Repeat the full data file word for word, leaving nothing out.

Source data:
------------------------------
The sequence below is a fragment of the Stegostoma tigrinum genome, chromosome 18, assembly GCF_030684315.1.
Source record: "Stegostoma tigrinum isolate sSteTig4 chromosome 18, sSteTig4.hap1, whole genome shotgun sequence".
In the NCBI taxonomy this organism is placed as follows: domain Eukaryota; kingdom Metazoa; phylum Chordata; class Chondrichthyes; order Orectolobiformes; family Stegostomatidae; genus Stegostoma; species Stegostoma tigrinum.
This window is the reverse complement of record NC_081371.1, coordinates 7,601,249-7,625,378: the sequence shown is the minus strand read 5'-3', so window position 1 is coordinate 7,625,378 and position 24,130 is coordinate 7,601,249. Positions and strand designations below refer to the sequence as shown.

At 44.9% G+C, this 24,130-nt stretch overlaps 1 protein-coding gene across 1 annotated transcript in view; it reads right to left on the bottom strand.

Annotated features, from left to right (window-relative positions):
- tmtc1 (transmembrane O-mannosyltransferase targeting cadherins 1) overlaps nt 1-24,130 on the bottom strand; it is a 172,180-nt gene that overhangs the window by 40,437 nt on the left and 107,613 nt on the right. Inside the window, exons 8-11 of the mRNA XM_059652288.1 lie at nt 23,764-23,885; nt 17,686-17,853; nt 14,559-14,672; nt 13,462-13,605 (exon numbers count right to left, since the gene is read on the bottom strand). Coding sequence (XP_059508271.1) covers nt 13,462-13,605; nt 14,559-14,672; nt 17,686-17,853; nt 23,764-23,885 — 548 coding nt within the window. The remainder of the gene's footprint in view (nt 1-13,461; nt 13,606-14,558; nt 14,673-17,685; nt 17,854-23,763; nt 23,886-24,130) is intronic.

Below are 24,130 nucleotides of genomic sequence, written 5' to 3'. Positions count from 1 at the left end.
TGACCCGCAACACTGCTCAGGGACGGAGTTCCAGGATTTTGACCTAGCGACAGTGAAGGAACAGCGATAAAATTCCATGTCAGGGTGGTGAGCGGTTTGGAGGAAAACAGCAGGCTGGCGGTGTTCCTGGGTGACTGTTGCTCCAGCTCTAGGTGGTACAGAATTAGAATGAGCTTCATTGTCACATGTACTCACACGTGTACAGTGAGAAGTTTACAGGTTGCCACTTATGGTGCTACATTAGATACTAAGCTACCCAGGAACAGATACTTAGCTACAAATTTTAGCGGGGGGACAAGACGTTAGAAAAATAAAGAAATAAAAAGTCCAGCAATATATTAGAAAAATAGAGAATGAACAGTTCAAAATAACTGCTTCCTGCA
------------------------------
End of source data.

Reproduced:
The sequence below is a fragment of the Stegostoma tigrinum genome, chromosome 18, assembly GCF_030684315.1.
Source record: "Stegostoma tigrinum isolate sSteTig4 chromosome 18, sSteTig4.hap1, whole genome shotgun sequence".
In the NCBI taxonomy this organism is placed as follows: domain Eukaryota; kingdom Metazoa; phylum Chordata; class Chondrichthyes; order Orectolobiformes; family Stegostomatidae; genus Stegostoma; species Stegostoma tigrinum.
This window is the reverse complement of record NC_081371.1, coordinates 7,601,249-7,625,378: the sequence shown is the minus strand read 5'-3', so window position 1 is coordinate 7,625,378 and position 24,130 is coordinate 7,601,249. Positions and strand designations below refer to the sequence as shown.

At 44.9% G+C, this 24,130-nt stretch overlaps 1 protein-coding gene across 1 annotated transcript in view; it reads right to left on the bottom strand.

Annotated features, from left to right (window-relative positions):
- tmtc1 (transmembrane O-mannosyltransferase targeting cadherins 1) overlaps nt 1-24,130 on the bottom strand; it is a 172,180-nt gene that overhangs the window by 40,437 nt on the left and 107,613 nt on the right. Inside the window, exons 8-11 of the mRNA XM_059652288.1 lie at nt 23,764-23,885; nt 17,686-17,853; nt 14,559-14,672; nt 13,462-13,605 (exon numbers count right to left, since the gene is read on the bottom strand). Coding sequence (XP_059508271.1) covers nt 13,462-13,605; nt 14,559-14,672; nt 17,686-17,853; nt 23,764-23,885 — 548 coding nt within the window. The remainder of the gene's footprint in view (nt 1-13,461; nt 13,606-14,558; nt 14,673-17,685; nt 17,854-23,763; nt 23,886-24,130) is intronic.

Below are 24,130 nucleotides of genomic sequence, written 5' to 3'. Positions count from 1 at the left end.
TGACCCGCAACACTGCTCAGGGACGGAGTTCCAGGATTTTGACCTAGCGACAGTGAAGGAACAGCGATAAAATTCCATGTCAGGGTGGTGAGCGGTTTGGAGGAAAACAGCAGGCTGGCGGTGTTCCTGGGTGACTGTTGCTCCAGCTCTAGGTGGTACAGAATTAGAATGAGCTTCATTGTCACATGTACTCACACGTGTACAGTGAGAAGTTTACAGGTTGCCACTTATGGTGCTACATTAGATACTAAGCTACCCAGGAACAGATACTTAGCTACAAATTTTAGCGGGGGGACAAGACGTTAGAAAAATAAAGAAATAAAAAGTCCAGCAATATATTAGAAAAATAGAGAATGAACAGTTCAAAATAACTGCTTCCTGCA